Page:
By Kristen Ochs
The State Government hopes new technology will help slash HIV transmission by 80 per cent. Rapid finger-prick and oral swab HIV tests are part of a NSW Health initiative, Ending HIV, which aims to halt the epidemic by 2020.
Up to 15,000 people are currently living with HIV in NSW. Only 70 per cent are aware they carry the virus, according to the Kirby Institute, a leading HIV research organisation at the University of New South Wales.
Alarm bells sounded in 2011 when, for the first time in 10 years, HIV notifications in NSW rose. The trend continued in 2012, prompting the Government to step in.
Increasing testing rates among gay men, who account for 80 per cent of HIV cases in NSW, forms the basis of the Government’s strategy.
Philip Cunningham, senior scientist at the HIV State Reference Laboratory, says, “If you identify people through testing, you can put them on treatment, then their viral load goes down and they become less infectious – you control the onward transmission.”
The Kirby Institute estimates the median time between being infected with HIV and actually being diagnosed is four years. Barriers to accessing testing account for much of the problem.
“Until recently, most places that offered testing required people to come back in a week to collect the result in person,” Phillip Keen, researcher at the Kirby Institute, says. “It’s hard to get appointments, you have to take time off work, it’s inconvenient.”
James Gray, Manager of Gay Men’s Sexual Health Programs at ACON (formerly the AIDS Council of NSW), says the week spent in limbo between having the blood test and getting the result causes significant anxiety.
Rapid HIV testing could be the solution, with finger-prick and oral swab devices giving results within 20 minutes.
ACON now offers rapid finger-prick testing at its Surry Hills and Newtown centres
as part of a research study funded by NSW Health. Peer educators, gay men trained to deliver the testing, provide pre-test counselling and ensure clients are referred to medical services if they test positive.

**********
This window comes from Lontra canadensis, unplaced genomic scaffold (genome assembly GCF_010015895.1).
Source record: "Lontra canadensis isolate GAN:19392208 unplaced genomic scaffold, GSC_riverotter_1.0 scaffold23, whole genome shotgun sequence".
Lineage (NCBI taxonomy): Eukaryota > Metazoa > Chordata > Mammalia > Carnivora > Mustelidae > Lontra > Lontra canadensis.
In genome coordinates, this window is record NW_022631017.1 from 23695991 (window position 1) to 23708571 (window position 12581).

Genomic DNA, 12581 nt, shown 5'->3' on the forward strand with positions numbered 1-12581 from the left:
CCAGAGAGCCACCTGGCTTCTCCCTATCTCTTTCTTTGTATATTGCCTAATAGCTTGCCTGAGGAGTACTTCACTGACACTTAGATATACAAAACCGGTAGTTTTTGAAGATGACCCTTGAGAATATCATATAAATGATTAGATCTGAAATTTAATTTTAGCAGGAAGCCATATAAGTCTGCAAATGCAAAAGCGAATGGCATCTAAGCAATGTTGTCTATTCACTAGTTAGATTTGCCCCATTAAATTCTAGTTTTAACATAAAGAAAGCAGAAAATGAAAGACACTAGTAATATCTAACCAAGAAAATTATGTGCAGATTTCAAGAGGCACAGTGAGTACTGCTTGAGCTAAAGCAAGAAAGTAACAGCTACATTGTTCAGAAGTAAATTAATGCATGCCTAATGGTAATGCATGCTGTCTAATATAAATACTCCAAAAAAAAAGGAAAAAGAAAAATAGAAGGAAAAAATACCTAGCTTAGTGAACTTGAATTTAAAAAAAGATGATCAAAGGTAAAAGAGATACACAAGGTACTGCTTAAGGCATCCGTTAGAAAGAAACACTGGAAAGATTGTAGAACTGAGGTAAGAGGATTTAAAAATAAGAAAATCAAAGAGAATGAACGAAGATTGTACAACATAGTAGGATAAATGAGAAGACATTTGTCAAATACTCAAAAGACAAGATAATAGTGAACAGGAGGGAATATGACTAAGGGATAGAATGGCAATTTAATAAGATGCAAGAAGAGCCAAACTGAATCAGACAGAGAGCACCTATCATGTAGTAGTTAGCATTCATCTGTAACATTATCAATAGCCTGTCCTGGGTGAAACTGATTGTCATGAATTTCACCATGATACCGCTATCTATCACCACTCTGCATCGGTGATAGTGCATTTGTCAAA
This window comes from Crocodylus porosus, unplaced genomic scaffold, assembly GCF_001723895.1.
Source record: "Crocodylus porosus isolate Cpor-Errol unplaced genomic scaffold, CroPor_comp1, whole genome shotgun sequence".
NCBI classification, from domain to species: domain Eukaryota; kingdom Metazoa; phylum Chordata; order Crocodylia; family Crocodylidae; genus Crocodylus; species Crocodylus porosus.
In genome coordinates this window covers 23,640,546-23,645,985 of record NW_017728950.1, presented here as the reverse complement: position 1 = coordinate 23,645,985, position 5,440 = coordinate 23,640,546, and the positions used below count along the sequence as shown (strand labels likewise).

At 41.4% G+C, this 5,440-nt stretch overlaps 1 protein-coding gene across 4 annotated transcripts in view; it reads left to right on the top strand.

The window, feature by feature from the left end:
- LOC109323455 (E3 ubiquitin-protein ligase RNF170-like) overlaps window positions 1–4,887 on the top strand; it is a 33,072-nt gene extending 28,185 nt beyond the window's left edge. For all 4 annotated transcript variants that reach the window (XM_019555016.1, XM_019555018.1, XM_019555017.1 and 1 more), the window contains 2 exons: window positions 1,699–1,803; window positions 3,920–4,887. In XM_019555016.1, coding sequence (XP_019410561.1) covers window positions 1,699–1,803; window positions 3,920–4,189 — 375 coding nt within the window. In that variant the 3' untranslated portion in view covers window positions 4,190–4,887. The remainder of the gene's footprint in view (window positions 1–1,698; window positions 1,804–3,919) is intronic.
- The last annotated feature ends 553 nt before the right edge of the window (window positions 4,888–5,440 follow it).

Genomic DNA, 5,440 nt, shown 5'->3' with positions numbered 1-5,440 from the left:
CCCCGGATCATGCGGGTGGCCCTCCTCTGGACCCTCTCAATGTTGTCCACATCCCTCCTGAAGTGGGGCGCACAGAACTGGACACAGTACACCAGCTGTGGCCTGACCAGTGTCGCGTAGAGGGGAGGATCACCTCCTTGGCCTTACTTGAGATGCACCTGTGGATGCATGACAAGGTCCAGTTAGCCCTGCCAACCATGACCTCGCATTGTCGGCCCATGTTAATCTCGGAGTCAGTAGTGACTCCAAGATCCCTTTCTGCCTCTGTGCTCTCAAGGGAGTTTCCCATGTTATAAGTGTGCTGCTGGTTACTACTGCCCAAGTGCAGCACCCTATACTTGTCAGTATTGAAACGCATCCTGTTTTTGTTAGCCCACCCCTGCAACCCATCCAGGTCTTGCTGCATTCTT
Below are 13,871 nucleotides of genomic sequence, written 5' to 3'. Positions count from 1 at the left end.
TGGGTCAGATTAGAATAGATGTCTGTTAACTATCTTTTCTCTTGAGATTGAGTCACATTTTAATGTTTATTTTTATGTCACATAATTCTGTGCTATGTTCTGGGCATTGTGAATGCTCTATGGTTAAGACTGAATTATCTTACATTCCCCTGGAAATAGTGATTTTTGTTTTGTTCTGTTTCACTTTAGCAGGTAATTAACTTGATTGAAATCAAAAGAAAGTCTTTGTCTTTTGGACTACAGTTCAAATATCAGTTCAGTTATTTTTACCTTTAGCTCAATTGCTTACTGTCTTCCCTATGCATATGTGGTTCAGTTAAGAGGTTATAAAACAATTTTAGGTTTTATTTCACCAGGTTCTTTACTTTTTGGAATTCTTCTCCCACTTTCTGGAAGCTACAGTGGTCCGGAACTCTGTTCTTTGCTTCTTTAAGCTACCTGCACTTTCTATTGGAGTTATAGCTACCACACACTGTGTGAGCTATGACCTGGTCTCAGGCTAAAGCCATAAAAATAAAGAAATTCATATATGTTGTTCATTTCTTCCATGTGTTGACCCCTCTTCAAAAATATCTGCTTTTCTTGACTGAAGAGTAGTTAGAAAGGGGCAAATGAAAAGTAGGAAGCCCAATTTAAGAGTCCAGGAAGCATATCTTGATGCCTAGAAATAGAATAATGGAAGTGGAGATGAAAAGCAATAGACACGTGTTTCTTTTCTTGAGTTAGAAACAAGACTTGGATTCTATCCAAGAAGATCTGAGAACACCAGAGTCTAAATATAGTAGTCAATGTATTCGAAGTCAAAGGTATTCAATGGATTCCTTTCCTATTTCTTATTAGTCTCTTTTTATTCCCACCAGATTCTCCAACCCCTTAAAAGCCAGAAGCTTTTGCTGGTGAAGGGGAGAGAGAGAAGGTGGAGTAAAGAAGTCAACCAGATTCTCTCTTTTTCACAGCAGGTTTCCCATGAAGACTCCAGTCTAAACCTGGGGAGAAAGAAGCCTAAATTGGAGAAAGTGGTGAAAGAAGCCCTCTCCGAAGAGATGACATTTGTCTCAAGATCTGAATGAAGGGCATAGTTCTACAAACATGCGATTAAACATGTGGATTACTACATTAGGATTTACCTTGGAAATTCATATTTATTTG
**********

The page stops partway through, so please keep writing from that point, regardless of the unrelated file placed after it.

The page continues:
The new approach is working. Between 40 and 50 per cent of all clients coming in for a rapid test have either never been tested or have not tested for at least 12 months, according to Mr Gray.
But there are reasons why rapid testing is not yet widely available, with the two most commonly used devices still under review by the Therapeutic Goods Administration.
Philip Cunningham says people need to be aware that the sensitivity of rapid tests is much lower than standard blood tests.
“One of the key limitations is that the window period is much longer,” Mr Cunningham says.
Standard blood tests can pick up a positive result 10 to 15 days after a person is infected, but rapid tests will only detect the virus after three to four weeks. But Mr Cunningham says the public health argument for rapid testing is a valid counterpoint.
“The tests are not as good as conventional lab tests but they’re better than not having a test at all,” he says.
Self-testing at home is another weapon in the fight, overcoming the stigma that some men still feel around HIV testing.
“Some gay men don’t want to be seen at a clinic,” Phillip Keen says.
Currently, home testing remains within the boundaries of research studies, with the Kirby Institute enrolling men for its two year FORTH Study (Frequency of Oral HIV Testing at Home).
But self-testing could soon become mainstream, if the Commonwealth Government agrees to a recent recommendation from the National HIV Testing Policy Committee to scrap a law that currently prohibits home testing for infectious diseases.
In the United States, oral swab home test-kits are already sold over the counter in pharmacies.
Australian concerns around the accuracy of the oral swab test, which has a lower sensitivity than the finger-prick test, are an echo of the American debate a few years ago.
“When the US Food and Drug Administration approved the oral test, it announced that as high as one in 12 positives could be missed,” Philip Cunningham says.
However, public health experts felt that boosting testing rates outweighed the risks.
Dr Anthony Santella, sexual health researcher at the University of Sydney, believes home testing in Australia is inevitable.
“People are already doing it, they’re shipping them here from overseas,” he says. “If the Government wants any kind of control over it, it’s going to have to get involved.”
But the Ending HIV campaign is already having an impact. An extra 27,000 HIV tests were performed last year compared to the year before, according to Dr Daniel Maddedu, Deputy Director of the NSW Centre for Population Health.
While rapid testing is not perfect, it is opening the door for many who otherwise wouldn’t test.
“It’s not a silver bullet,” Philip Cunningham says, “but it’s another weapon in the armoury.”